Published on: April 13, 2021
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Last Updated on April 13, 2021

Complete Review & Description

AwesomeNauts is best introduced as a mix of tower defence and side scrolling platformer, as odd as that might sound. Described by the developer as “2D League of Legends”, it’s a multiplayer-only game in which two teams face off against each other in a side-on arena. Made up of various platforms to jump between, each level is also populated by pre-positioned towers. You need to both attack the other team’s towers and defend your own, providing that classic risk / reward structure that makes similar games (DotA, LoL, Tower Defence, etc) so compelling.

The context provided for all the action is that two unnamed warring factions (we’ll call them red and blue) have recruited intergalactic mercenaries – the AwesomeNauts – to bring a quick end their conflict.

There are four modes to play – for Xbox Live Gold members. Unfortunately, for those stuck on Silver memberships, despite being playable with bots three out of four are online only. Single players are stuck with a practice mode. What’s especially disappointing here is that there is no story mode; the intro footage shows two side embroiled in an exciting looking war, yet the game does nothing to elaborate on the conflict. Why are red and blue fighting? Is it a racial thing? Did red invade blue’s outer territories?

Regardless of why you play, the game kicks off with a quick tutorial level. It does a decent job of guiding you through the basic gameplay; both sides have three AwesomeNauts, backed up by various drones and turrets. Each team is trying to destroy the enemy’s drillcore (their “main turret”, effectively), while defending their own. It plays out kinda like a mix of Super Smash Bros. Melee and Tower Defence.

A typical match goes like this: The AwesomeNauts drop down to the start area, collecting coins (used to buy upgrades) as they fall, before setting out into the arena itself. Each team has to break through the opposing team’s turrets before attacking their drillcore. You can dish out various orders to your bot teammates (like “defend the drillcore” or “taunt enemies”) which adds a little strategy to what is otherwise a simple run and gun affair.

To keep the battle balanced, both teams consist of the same characters – although it’s strange seeing the same mercenaries fighting for both sides. The AwesomeNauts don’t serve any clearly defined roles, with no dedicated “medics” or “snipers” (for example). However, their secondary attacks and stats make different characters ideal for different play styles.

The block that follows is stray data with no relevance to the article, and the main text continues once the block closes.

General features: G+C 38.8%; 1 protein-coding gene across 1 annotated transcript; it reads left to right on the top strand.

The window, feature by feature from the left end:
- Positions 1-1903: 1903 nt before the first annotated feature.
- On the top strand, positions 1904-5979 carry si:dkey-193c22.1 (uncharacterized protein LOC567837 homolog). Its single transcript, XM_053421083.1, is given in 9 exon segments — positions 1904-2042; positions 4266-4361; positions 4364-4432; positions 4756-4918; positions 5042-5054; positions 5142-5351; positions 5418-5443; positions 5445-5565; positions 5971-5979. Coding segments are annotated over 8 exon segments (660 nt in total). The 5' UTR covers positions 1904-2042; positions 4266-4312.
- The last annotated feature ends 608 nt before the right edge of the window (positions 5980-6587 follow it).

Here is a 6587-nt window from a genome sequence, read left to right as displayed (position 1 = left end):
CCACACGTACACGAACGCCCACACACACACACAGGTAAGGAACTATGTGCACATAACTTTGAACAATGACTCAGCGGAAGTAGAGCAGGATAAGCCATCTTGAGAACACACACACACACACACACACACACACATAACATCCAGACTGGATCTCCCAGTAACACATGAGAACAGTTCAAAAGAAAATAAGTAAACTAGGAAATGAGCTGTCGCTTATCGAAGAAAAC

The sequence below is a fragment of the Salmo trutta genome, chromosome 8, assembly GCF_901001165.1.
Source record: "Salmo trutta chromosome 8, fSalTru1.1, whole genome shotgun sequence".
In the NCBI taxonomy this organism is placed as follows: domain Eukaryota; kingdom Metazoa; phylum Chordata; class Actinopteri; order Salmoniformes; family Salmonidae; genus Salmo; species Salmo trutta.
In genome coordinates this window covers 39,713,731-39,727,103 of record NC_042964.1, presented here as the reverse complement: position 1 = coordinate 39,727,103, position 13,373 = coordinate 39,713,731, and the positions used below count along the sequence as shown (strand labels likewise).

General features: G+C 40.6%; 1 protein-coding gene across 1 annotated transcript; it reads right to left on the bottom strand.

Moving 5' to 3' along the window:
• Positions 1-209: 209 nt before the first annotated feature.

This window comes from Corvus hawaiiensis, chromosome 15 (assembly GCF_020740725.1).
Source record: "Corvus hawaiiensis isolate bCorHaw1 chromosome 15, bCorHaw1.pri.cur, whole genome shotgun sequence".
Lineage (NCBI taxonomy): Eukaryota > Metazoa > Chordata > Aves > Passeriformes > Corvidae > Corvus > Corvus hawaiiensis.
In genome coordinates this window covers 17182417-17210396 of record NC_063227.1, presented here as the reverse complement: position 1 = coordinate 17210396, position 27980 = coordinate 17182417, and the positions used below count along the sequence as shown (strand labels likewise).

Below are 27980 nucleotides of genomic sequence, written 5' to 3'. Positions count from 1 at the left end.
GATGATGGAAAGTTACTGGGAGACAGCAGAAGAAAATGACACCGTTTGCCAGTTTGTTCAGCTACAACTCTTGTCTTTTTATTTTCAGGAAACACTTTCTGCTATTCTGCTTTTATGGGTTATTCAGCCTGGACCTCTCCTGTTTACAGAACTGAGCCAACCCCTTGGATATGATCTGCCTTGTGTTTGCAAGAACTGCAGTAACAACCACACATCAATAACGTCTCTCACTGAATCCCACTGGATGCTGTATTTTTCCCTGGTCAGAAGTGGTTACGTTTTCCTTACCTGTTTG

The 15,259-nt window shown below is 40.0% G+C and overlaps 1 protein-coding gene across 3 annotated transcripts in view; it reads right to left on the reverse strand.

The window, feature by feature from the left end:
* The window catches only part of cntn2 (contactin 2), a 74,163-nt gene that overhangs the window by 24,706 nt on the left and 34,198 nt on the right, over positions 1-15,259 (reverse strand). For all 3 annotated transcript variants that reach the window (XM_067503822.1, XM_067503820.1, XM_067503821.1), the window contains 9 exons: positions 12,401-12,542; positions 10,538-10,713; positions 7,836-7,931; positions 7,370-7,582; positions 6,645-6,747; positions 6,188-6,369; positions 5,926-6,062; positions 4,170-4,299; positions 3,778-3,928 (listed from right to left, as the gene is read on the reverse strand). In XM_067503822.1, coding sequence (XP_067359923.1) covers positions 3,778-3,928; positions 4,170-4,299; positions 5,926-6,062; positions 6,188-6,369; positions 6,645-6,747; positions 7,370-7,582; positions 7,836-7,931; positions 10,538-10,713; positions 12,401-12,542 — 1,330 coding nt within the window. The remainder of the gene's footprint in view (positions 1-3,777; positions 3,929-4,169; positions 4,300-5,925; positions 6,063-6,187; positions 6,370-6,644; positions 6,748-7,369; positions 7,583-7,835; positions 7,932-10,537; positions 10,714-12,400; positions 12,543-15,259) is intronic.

Take Clunk, for example: he has more firepower and armor, but is slower, and a large target. His secondary attack – self-destruct (which doesn’t actually kill him) – is one of the most powerful moves and deals a lot of damage to any nearby enemies. Lonestar, on the other hand, is one of the more balanced characters. His secondary attack – throwing a stick of dynamite – won’t injure him, although it won’t inflict as much damage as Clunks self-destruct.

Battles can take place on one of three different arenas – although only Ribbit IV is available from the start. Each one has various hazards such as a giant mouth that pops up to devour whoever happens to be above it at the time. Then there are a couple of solar bosses, acid spitting creatures that guard a health pack. It’s difficult to take them out if you aren’t prepared. However, their offspring, roaming nearby, drop health when they are killed.

From new characters to upgrades and new arenas, everything in AwesomeNauts is tied to your experience level. The level required for a given item to be unlocked is displayed on the lock icon. At time of writing, level 40 is the maximum level required to unlock everything. Winning or losing doesn’t matter as far as unlocking stuff; of course, you will gain more experience if you win. As you gain levels and unlock better upgrades winning becomes easier.

AwesomeNauts shines most on the online multiplayer front, where lag doesn’t seem to be an issue. Sure, you’ll be killed a few times by higher level players, but over time your level (and skills) improve. I found upgrading to be easier in the multiplayer battles as the coins everyone on your team collects are shared amongst the whole team, making upgrades easier to acquire.

While the gameplay is enjoyable, it’s disappointing to see AwesomeNaut’s singleplayer relegated to the fourth spot on the menu as a simple practice mode, instead of delivering a proper story mode. In addition, there are some odd glitches with the bot AI. In one instance I came across an opposing Leon Chameleon standing still – not even moving as I attacked, taking him out easily.

AwesomeNauts borrows from old cartoons and arcade games, which is all wrapped up in some cheesy rock theme music – and by cheesy I mean terrible. Character designs look inspired by aging franchises too; Clunk wouldn’t look out of place as a Mega Man boss, while Froggy G wouldn’t raise any eyebrows in Rare’s classic brawler, Battletoads.

The retro-inspired gimmick carries over to its achievements, with some not-so-subtle references to pop culture of old, such as ‘Master of The Universe!’ – an obvious reference to He-Man and The Master of The Universe franchise, and ‘T-U-R-R-E-T powah!’ – a reference to the Teenage Mutant Ninja Turtles.

Overall, AwesomeNauts is a great multiplayer game and although it lacks a story mode, the singleplayer practice mode is still compelling – despite a the odd AI quirk.

Last Updated on April 13, 2021


Last Updated on April 13, 2021